'Minimal': That's How Minister Describes Beating Of Women Over Beef Rumours

(From left) Shamim Hussain and Salma Mewati, the women who were beaten up allegedly for carrying beef.

Highlights

  • "The beating was minimal," said state home minister Bhupendra Singh
  • He also said the women were to blame for the incident
  • The women, who were carrying buffalo meat, were attacked on Tuesday
Mandsaur, Madhya Pradesh: A minister of Madhya Pradesh has added to the controversy over the beating of two Muslim women in his state following rumours of their carrying beef - saying the women were at fault and the beating was minimal.

"The beating was minimal. The women, with whom these incidents occurred, have also accepted it. The mistake was of the women's," said the state's home minister Bhupender Singh.

Cellphone videos of the two women being cornered and being slapped, kicked and punched by a crowd at the Mandsaur railway station as the police made halfhearted attempts to protect them, had created a furore in Parliament on Wednesday. The opposition had targeted the BJP, which also rules at the state, with BSP chief Mayawati leading the charge.

The state police's slow action in the matter - a case being filed 24 hours after the incident - had further incensed the opposition.

Today, the police arrested four persons for the assault, who were later released on bail.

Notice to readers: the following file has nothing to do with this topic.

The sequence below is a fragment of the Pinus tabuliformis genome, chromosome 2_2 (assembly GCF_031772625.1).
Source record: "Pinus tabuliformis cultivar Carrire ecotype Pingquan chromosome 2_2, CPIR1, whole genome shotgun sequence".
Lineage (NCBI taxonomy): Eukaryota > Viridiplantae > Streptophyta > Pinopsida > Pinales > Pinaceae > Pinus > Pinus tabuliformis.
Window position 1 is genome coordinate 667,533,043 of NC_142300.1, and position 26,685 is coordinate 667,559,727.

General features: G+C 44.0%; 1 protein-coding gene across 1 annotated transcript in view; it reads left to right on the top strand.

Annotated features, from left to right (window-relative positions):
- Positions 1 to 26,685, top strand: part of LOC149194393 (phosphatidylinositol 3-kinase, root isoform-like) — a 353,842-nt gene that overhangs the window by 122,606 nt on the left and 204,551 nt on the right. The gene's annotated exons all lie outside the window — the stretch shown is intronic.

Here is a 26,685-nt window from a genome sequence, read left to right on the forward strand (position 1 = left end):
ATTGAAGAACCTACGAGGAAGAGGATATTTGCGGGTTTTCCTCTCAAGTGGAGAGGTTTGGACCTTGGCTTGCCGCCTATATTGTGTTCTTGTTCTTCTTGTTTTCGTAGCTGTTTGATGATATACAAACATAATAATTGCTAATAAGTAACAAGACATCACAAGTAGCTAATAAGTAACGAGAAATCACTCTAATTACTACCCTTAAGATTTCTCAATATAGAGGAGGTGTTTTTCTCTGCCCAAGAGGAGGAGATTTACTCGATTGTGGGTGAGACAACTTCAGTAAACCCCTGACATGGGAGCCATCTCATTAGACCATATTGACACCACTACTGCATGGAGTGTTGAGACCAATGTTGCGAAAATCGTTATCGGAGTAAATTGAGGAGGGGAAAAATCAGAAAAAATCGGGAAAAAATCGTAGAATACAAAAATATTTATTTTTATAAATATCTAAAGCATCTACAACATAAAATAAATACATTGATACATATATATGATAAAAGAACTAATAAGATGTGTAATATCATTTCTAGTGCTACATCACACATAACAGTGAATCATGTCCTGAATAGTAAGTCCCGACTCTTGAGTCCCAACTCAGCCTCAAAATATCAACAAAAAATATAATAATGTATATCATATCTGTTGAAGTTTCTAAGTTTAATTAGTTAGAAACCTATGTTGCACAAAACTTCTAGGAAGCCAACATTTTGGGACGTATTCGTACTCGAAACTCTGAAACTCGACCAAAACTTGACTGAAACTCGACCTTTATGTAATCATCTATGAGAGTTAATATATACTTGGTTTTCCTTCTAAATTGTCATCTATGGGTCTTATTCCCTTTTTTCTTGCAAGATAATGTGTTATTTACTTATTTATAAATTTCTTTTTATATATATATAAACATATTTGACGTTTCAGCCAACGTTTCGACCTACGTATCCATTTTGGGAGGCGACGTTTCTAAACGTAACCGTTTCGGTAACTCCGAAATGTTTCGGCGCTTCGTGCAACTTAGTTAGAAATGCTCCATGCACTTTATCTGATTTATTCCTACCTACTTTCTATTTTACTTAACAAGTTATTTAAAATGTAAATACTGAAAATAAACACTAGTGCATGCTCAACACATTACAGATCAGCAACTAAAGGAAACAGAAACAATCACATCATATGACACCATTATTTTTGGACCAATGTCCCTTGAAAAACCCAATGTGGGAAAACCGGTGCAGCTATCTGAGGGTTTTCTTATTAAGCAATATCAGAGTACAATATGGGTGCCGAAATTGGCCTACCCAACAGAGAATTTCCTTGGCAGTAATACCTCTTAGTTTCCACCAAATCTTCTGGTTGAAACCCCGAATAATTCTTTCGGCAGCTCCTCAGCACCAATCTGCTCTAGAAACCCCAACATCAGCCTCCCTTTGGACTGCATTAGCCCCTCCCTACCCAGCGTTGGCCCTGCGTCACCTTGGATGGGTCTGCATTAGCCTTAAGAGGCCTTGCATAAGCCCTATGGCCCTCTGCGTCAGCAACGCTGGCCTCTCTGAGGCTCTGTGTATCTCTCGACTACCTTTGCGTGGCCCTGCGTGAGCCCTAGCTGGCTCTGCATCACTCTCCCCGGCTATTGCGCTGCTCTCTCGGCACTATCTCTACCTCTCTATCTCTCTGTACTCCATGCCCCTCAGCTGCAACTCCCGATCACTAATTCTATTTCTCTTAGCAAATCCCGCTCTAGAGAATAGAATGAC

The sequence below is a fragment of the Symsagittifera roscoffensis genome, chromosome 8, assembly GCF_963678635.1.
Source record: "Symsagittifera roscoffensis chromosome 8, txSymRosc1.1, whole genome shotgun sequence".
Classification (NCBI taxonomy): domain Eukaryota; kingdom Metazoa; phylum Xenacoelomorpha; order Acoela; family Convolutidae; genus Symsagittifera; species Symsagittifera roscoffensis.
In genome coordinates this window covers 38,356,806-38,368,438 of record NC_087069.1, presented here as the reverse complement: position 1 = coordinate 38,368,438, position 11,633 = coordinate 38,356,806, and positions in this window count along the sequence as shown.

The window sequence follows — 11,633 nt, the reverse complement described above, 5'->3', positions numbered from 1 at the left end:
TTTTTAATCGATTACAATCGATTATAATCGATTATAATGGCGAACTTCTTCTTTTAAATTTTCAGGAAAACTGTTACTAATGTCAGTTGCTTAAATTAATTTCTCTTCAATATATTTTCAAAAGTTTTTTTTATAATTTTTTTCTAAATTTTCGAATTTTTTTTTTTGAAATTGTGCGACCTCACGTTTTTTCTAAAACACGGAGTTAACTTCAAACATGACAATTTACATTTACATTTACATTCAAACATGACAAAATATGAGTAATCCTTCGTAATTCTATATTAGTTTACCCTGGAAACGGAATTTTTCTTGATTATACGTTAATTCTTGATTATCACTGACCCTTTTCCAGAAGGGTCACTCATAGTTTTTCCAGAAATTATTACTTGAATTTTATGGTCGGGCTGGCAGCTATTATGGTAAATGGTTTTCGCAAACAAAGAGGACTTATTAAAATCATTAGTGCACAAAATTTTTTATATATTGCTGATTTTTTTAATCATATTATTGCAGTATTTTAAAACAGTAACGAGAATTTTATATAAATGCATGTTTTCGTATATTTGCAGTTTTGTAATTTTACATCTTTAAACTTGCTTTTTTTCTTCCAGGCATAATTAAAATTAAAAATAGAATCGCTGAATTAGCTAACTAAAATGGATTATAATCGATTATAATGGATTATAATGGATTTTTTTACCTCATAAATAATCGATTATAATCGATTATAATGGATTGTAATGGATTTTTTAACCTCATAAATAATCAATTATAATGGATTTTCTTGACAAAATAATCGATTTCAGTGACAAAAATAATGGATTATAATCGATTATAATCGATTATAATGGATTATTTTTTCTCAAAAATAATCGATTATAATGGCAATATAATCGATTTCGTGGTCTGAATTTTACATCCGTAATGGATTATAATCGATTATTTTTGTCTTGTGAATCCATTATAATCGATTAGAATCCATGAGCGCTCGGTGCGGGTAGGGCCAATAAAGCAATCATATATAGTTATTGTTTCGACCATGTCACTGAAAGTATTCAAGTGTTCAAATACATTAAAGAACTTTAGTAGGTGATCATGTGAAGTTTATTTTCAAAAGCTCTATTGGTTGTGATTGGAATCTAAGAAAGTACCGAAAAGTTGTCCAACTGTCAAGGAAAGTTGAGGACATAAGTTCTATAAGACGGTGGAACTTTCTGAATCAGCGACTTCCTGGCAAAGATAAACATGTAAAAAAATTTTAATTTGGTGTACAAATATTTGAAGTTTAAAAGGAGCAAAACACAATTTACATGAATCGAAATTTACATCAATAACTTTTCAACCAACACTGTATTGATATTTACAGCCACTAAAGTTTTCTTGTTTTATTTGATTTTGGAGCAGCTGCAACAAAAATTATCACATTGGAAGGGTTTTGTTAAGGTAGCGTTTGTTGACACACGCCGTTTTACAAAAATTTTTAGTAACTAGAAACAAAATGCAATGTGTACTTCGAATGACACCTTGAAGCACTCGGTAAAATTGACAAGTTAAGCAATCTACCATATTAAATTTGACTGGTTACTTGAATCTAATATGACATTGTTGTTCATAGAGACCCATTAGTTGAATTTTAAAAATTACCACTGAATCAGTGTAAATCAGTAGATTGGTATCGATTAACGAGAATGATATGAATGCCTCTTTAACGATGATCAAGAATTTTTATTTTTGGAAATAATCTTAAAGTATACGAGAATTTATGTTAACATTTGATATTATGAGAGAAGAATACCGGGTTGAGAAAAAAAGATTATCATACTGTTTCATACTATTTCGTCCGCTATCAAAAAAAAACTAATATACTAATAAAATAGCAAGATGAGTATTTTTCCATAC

"The police are not investigating the case properly," one of the attacked women, Salma, told NDTV. "They let off the accused... on what basis? Why did they not involve us, ask us to identify them?... Did the home minister not see on television how brutally we were attacked?"

The women had been found to be carrying 30 kg of buffalo meat, not beef, but the police said they had no permit for it, which made it illegal. The women claimed the members of the Bajrang Dal, who had targeted them, had torn up the permits they were carrying.

Yesterday, a state BJP leader had admitted that the Bajrang Dal members were indeed present on the platform, since they "helped" the police with such incidents, but denied that they had beaten up the women. The attack, he had said, was carried out by members of the public, who were upset to hear that the women were carrying beef.

The railway police investigating the case, however, said they found no evidence that the attackers were linked to any Hindu group.

Concerned that the controversy over the issue is still continuing, the Mandsaur administration has ordered an internal inquiry and may also recommend action if any police officer is found guilty, sources said.